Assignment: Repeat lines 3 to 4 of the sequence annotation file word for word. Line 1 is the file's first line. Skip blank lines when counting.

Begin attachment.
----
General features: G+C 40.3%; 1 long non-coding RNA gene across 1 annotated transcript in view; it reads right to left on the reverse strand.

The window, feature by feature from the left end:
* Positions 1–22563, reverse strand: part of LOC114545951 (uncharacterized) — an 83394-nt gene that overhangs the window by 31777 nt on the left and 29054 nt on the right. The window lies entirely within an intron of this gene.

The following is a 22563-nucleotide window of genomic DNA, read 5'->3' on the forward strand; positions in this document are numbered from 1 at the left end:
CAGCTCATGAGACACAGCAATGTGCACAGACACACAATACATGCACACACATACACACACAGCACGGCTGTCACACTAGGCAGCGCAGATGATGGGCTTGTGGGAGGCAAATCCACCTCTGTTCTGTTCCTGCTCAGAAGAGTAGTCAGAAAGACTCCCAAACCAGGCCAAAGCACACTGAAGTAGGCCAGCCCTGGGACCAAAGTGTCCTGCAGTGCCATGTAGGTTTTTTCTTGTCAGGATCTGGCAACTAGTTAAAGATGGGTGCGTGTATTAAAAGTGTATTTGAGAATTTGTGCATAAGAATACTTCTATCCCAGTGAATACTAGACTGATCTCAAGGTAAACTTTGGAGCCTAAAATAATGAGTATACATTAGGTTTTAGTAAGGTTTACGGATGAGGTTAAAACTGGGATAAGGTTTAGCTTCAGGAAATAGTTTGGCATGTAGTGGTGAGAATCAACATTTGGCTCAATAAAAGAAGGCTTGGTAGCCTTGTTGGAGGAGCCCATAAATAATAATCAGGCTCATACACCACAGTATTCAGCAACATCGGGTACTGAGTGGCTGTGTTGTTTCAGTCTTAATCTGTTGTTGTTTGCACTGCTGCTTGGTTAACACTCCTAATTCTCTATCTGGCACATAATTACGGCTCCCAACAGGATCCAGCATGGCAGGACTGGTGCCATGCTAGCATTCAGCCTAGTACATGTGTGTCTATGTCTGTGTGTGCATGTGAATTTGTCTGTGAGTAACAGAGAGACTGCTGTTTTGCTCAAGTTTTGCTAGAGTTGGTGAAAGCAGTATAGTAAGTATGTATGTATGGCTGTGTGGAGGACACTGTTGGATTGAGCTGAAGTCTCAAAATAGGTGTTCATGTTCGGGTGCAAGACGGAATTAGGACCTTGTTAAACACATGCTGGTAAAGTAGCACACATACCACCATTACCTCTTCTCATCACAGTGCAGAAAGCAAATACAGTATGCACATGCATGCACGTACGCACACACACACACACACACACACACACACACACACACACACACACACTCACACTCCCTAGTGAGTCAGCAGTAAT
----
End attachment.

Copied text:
* Positions 1–22563, reverse strand: part of LOC114545951 (uncharacterized) — an 83394-nt gene that overhangs the window by 31777 nt on the left and 29054 nt on the right. The window lies entirely within an intron of this gene.

The following is a 22563-nucleotide window of genomic DNA, read 5'->3' on the forward strand; positions in this document are numbered from 1 at the left end: